- In Retrospect
- EU Youth Cinema
- CEE FILMS
The curator of the Feature Film Competition, Michał Oleszczyk, about his film selection:
As someone born in 1982 in communist Poland – as well as someone looking at the world of 2018 with no small amount of anxiety – I often ask myself: what does it mean to be a Central European...? Is it a challenge, a handicap – or perhaps a gift and opportunity to experience the world in unique ways? My visit to Vienna for this year’s LET’S CEE Film Festival will be my first trip to the city since 1989, when I first saw Austria’s capital as a seven-year-old, witnessing the capitalist abundance with the wide-eyed awe of a communist-bloc kid.
It seems the world has changed several times over since 1989. We live in a global village now, and it’s fascinating to see how Eastern and Central European cinematic voices still manage to be distinctive and strong. The harsh historical experiences of the region, including genocide, totalitarianism and multiple instances in which culture, gender and ethnicity collided with one another, made us Central Europeans into people not always easy to understand, but hard not to listen to. When I watch films like Alexey German’s Dovlatov, which brilliantly evokes the era of state oppression of artists in 1970s Soviet Union, I know the difficult place the director is speaking from. In a way, we’ve all been there. The sound of an individual’s conscience hitting upon the wall of the totalitarian system is always the same.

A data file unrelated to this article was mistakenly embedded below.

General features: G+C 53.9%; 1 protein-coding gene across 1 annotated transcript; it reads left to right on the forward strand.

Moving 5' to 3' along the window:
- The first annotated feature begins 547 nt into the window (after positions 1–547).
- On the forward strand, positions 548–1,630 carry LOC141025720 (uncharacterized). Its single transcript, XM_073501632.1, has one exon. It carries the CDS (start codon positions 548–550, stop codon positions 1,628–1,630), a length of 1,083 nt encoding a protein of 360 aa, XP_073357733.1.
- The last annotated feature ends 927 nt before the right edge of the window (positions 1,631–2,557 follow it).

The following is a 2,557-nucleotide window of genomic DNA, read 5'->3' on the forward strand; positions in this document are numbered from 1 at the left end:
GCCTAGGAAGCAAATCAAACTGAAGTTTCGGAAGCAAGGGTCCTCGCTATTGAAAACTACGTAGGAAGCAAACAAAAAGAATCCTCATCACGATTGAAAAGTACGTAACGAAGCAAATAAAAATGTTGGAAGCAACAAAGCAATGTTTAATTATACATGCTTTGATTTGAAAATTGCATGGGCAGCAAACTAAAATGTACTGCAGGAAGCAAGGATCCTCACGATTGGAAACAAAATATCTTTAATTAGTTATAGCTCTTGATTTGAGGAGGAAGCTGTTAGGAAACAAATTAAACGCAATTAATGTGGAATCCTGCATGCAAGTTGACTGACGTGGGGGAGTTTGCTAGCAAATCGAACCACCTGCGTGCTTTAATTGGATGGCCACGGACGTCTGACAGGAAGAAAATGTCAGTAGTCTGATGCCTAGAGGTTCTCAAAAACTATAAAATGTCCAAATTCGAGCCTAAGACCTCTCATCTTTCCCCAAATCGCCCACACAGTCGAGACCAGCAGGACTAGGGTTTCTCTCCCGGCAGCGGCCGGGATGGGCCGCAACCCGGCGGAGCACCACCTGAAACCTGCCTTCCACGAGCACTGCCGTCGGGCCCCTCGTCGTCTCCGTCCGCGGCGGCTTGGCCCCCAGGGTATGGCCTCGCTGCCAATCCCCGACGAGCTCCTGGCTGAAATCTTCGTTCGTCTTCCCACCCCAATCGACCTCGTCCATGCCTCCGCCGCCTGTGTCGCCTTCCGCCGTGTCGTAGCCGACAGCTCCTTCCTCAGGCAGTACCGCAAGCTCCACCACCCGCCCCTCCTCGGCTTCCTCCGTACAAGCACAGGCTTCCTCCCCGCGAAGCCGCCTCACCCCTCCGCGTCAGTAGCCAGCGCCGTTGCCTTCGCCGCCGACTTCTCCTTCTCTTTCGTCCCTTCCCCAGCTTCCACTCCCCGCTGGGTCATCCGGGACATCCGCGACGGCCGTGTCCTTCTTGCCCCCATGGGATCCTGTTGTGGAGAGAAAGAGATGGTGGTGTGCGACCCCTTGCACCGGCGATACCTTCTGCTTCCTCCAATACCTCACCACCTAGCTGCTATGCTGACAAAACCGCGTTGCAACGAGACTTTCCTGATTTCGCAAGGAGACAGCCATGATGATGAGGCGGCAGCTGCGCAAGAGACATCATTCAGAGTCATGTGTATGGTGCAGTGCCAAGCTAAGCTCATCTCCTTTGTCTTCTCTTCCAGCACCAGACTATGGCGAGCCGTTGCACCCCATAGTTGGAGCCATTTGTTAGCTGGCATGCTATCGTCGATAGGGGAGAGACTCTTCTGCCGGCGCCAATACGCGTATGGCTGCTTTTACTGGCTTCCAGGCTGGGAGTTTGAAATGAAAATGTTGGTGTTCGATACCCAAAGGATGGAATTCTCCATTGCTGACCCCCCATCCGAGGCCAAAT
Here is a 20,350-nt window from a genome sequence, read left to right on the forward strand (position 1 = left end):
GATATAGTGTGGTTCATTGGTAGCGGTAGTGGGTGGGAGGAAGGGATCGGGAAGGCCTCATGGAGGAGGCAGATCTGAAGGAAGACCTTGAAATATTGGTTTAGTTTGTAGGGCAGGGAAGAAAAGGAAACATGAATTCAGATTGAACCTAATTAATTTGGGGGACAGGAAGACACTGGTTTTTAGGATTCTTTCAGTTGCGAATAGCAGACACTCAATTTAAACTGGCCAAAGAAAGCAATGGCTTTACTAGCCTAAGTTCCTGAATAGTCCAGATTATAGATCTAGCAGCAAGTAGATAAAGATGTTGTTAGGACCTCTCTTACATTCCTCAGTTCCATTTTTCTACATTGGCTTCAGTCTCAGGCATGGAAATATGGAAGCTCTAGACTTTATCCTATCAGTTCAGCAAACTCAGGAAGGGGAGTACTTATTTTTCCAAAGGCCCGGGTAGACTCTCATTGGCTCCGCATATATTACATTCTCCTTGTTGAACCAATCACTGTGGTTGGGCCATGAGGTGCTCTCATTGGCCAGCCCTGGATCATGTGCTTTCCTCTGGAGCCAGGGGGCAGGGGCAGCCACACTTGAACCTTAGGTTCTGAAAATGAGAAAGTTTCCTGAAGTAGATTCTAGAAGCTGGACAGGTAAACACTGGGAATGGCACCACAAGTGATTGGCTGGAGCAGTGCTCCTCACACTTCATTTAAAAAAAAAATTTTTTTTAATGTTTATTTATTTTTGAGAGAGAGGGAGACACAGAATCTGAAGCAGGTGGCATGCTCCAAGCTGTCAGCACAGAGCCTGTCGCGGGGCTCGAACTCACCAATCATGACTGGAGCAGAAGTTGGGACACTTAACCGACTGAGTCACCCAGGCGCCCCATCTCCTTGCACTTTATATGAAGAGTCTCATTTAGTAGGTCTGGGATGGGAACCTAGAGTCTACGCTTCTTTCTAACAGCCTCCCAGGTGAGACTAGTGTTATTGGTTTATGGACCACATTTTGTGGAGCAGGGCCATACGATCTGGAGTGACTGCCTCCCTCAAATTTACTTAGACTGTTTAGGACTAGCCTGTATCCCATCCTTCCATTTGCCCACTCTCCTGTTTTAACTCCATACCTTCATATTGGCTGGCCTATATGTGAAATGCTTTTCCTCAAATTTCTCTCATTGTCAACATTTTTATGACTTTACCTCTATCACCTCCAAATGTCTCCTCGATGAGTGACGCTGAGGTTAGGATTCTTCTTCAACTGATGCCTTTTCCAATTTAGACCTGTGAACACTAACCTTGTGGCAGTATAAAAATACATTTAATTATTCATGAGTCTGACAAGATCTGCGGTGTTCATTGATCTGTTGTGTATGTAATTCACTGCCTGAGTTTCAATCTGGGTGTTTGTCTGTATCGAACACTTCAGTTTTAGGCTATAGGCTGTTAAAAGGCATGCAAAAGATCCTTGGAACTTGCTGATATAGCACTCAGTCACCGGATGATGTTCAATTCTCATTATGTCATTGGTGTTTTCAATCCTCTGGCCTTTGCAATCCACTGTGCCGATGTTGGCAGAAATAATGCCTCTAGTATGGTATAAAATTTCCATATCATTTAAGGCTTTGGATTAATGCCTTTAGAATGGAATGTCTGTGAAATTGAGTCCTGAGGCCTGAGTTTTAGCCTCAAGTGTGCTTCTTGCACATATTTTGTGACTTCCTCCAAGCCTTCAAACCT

While selecting the movies for this year’s LET’S CEE Feature Film Competition, thanks to the kind invitation of Festival Director Magdalena Żelasko, I was aiming at mirroring the complexity, beauty, and character of the region. Films as different as the women-centered Birds Are Singing in Kigali and Something Useful meet with a bitter portrait of the post-communist world in Directions. The family drama in Silent Night plays against the more intimate Falling and bitter-sweet Ice Mother. Geopolitics affect the lives of the characters in The Gateway, while mafia structures all but crush the heroine of Ivan. One can find magic and folklore in the darkly poetic November, which serves as LET’S CEE Opening Film, incisive procedural in Pororoca, and even group psychotherapy for men with post-traumatic stress disorder in Men Don’t Cry.
This competition reflects the many faces, avours, and joys to be found in a culturally rich region of the world. I am proud to be a part of it – and I invite you to visit it through the films you will find at LET’S CEE.